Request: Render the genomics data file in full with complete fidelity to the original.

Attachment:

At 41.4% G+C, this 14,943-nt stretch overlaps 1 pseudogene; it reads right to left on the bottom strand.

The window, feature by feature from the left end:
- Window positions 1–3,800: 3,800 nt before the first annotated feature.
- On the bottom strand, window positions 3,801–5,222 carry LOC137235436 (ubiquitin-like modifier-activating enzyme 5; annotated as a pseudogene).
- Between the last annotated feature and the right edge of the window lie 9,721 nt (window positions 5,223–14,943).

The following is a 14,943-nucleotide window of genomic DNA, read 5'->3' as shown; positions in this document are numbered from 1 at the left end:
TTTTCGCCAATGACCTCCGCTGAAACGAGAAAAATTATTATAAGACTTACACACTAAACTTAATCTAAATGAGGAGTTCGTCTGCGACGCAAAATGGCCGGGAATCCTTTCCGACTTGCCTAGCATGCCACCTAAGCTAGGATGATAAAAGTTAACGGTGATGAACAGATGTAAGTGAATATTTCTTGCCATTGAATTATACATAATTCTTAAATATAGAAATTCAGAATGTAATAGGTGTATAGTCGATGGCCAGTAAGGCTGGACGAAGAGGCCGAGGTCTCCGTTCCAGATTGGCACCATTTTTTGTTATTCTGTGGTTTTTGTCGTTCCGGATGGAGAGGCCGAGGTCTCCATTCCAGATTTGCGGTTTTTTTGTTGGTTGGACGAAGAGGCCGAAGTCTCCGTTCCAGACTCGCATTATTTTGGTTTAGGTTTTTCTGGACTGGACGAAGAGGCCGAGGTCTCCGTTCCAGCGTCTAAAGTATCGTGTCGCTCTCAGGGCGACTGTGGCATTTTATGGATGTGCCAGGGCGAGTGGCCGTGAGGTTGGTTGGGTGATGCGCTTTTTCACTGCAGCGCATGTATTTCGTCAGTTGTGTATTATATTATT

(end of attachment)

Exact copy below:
At 41.4% G+C, this 14,943-nt stretch overlaps 1 pseudogene; it reads right to left on the bottom strand.

The window, feature by feature from the left end:
- Window positions 1–3,800: 3,800 nt before the first annotated feature.
- On the bottom strand, window positions 3,801–5,222 carry LOC137235436 (ubiquitin-like modifier-activating enzyme 5; annotated as a pseudogene).
- Between the last annotated feature and the right edge of the window lie 9,721 nt (window positions 5,223–14,943).

The following is a 14,943-nucleotide window of genomic DNA, read 5'->3' as shown; positions in this document are numbered from 1 at the left end:
TTTTCGCCAATGACCTCCGCTGAAACGAGAAAAATTATTATAAGACTTACACACTAAACTTAATCTAAATGAGGAGTTCGTCTGCGACGCAAAATGGCCGGGAATCCTTTCCGACTTGCCTAGCATGCCACCTAAGCTAGGATGATAAAAGTTAACGGTGATGAACAGATGTAAGTGAATATTTCTTGCCATTGAATTATACATAATTCTTAAATATAGAAATTCAGAATGTAATAGGTGTATAGTCGATGGCCAGTAAGGCTGGACGAAGAGGCCGAGGTCTCCGTTCCAGATTGGCACCATTTTTTGTTATTCTGTGGTTTTTGTCGTTCCGGATGGAGAGGCCGAGGTCTCCATTCCAGATTTGCGGTTTTTTTGTTGGTTGGACGAAGAGGCCGAAGTCTCCGTTCCAGACTCGCATTATTTTGGTTTAGGTTTTTCTGGACTGGACGAAGAGGCCGAGGTCTCCGTTCCAGCGTCTAAAGTATCGTGTCGCTCTCAGGGCGACTGTGGCATTTTATGGATGTGCCAGGGCGAGTGGCCGTGAGGTTGGTTGGGTGATGCGCTTTTTCACTGCAGCGCATGTATTTCGTCAGTTGTGTATTATATTATT